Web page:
GVL Archive
GVSU hosts frequent blood drives throughout the semester

GVL Archives

GVL Archive GVSU hosts frequent blood drives throughout the semester

Anya Zentmeyer

When Grand Valley State University senior Zachery Brown first heard that his blood wouldn’t be accepted during the April 3 blood drive at the Pew Campus, he was shocked. Brown has an O- blood type, making him a universal donor, and he didn’t understand why his sexual orientation would be enough to restrict him from giving.

“I’ve been giving blood for however long and you know, I’m a universal donor,” Brown said. “… I feel like it’s really important to give blood and that’s my giving back, I guess.”

Brown has been giving blood since high school, and giving blood at GVSU student since 2008, but this is the first time he was turned away.

“Usually, you fill out the form and then she’d take my blood test and then do the scans,” Brown said. “But what happened was, I just got through the part where I have to answer questions, and she saw that I had sex with men and she said, ‘You can’t give blood.’”

Brown, finding the rejection both offensive and unnecessary, wasn’t aware until that moment of the U.S. Food and Drug Administration’s MSM gay blood ban.

The policy, as outlined in the American Red Cross’ eligibility criteria on their website, permanently defers any male “who has had sexual contact with another male (MSM), even once, since 1977” on the basis that they are at high-risk for transmitting diseases.

Though the type of deferral is not unique to GVSU, it is rare. In fact, it’s the first time in his almost 10 years working with Pew Campus blood drives that Steve Lipnicki, assistant dean of students, has heard of a student who was turned away. The drives, though hosted by the university, are conducted and facilitated by the American Red Cross and Michigan Blood, which must comply with FDA regulations.

“While in full support of continuing to offer on-campus drives that provide essential life-giving products to our entire community, I also support the ongoing efforts by numerous groups nationwide to have the FDA revisit the validity of their guidelines,” Lipnicki said.

Brown’s rejection was not only a surprise to Brown and Lipnicki, but also the nurse conducting the pre-donation survey.

“The lady who interviewed me said that she’s only had that answered one other time,” Brown said, adding that he thinks a lot of other people who have been sexually active with another men since 1977 may be hesitant to answer honestly during the survey

“I think a lot of people don’t say anything, if I had to guess,” he said. “First of all, I don’t know if it’s the question itself or if it’s just like, who is this random person who is asking me if I’m gay or not?”

And he would know, since it’s the first time he had answered truthfully himself.

“I wasn’t really out of the closet until last year,” Brown said. “So, finally this is the first time I was kind of like OK, you know, this is something I should just be open about, but then this time they said it was high-risk behavior.”

The FDA’s regulations regarding MSM blood deferrals has been a nationwide controversy since it’s origins, when the ban was originated in the early ’80s as a precautionary measure against the spread of HIV and AIDS as a response to the growing epidemic at the time.

Now, many argue that the policy is outdated considering the public is generally much more educated about safe sex, in combination with more advanced screening technology.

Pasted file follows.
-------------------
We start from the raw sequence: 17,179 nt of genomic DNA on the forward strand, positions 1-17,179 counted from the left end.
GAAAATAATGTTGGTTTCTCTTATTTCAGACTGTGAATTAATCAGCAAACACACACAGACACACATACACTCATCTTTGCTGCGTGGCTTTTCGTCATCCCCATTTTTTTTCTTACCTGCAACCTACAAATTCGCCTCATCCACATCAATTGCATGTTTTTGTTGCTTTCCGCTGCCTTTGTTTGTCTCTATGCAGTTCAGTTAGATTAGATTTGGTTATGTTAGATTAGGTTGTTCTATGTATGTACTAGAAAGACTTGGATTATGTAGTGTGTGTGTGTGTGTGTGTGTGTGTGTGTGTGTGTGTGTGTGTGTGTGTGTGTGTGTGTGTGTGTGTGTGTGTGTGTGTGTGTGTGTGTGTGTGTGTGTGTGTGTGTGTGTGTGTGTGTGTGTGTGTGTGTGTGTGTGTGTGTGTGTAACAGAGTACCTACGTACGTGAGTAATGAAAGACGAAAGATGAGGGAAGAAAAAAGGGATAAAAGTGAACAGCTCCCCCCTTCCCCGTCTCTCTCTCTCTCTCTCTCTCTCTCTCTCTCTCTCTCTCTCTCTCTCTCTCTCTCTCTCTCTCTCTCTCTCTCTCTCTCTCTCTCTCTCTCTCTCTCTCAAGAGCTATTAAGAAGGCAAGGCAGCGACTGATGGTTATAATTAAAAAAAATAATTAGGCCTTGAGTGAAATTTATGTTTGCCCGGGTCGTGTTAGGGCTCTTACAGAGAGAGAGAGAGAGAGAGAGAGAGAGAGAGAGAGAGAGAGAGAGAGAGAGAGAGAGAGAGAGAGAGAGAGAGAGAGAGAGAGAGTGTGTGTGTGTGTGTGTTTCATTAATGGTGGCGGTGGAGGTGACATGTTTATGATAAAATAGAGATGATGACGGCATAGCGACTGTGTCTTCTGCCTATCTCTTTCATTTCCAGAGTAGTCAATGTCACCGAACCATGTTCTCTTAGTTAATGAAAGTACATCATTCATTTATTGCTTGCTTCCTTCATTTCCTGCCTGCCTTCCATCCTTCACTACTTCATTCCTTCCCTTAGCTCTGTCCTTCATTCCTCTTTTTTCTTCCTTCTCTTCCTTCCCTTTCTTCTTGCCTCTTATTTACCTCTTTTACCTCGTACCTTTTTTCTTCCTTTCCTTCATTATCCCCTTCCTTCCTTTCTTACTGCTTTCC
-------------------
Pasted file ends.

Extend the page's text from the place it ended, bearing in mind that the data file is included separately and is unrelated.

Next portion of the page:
“Then, this kind of thing, where if they are going to screen it anyway and they have really good technology now, they should take everybody’s blood; but to just totally take out a whole segment and say, ‘You’re at such a high risk we don’t even want to take the time to screen your blood and see if it’s good’ — I just don’t think that’s right,” Brown said.

The Gay Men’s Health Crisis, an organization created in 1982 that aims at raising awareness about and working toward the prevention of HIV and AIDS, is among many advocating for the repeal of the regulations.

On their website, GMHC has an online petition calling for reform on the ban, and writes: “Although this policy was created in the early years of the epidemic, when little was known about HIV, the current policy fails to maximize blood safety and excludes many potential gay and bisexual male donors who are at low-risk for HIV.”

Colette Seguin Beighly, director of the LGBT Resource Center at GVSU, echoed the GMHC’s reasoning.

“We recognize the importance of having a safe national blood supply,” she said. “However, with the improved testing methods now available, to continue to exclude MSM donors seems both archaic and draconian and only further serves to unnecessarily stigmatize an already marginalized community.”

Despite the still-prevalent regulations, advocacy efforts aren’t going completley unnoticed. The Department of Health and Human Services, under the Obama administration, issued a notice published in the Federal Register in March, announcing plans to study alternatives for the ban.

“”… The increased effectiveness of donor testing for [Human Immunodeficiency Virus (HIV)], [Hepatitis B Virus (HBV)], syphilis and other infectious agents has greatly enhanced blood safety,” the notice read.

“I think it was a rule that there was a time when it was needed,” Brown said. “I can understand there was a huge AIDS epidemic and that was probably the best way and the technology then probably wasn’t the best to protect it, but nowadays we have better technology … It’s just an inappropriate law, I think, or rule that because I’m gay I can’t give blood.”

For more information about the MSM Blood Ban and GMHC’s efforts, visit For more information about donating blood at GVSU, visit

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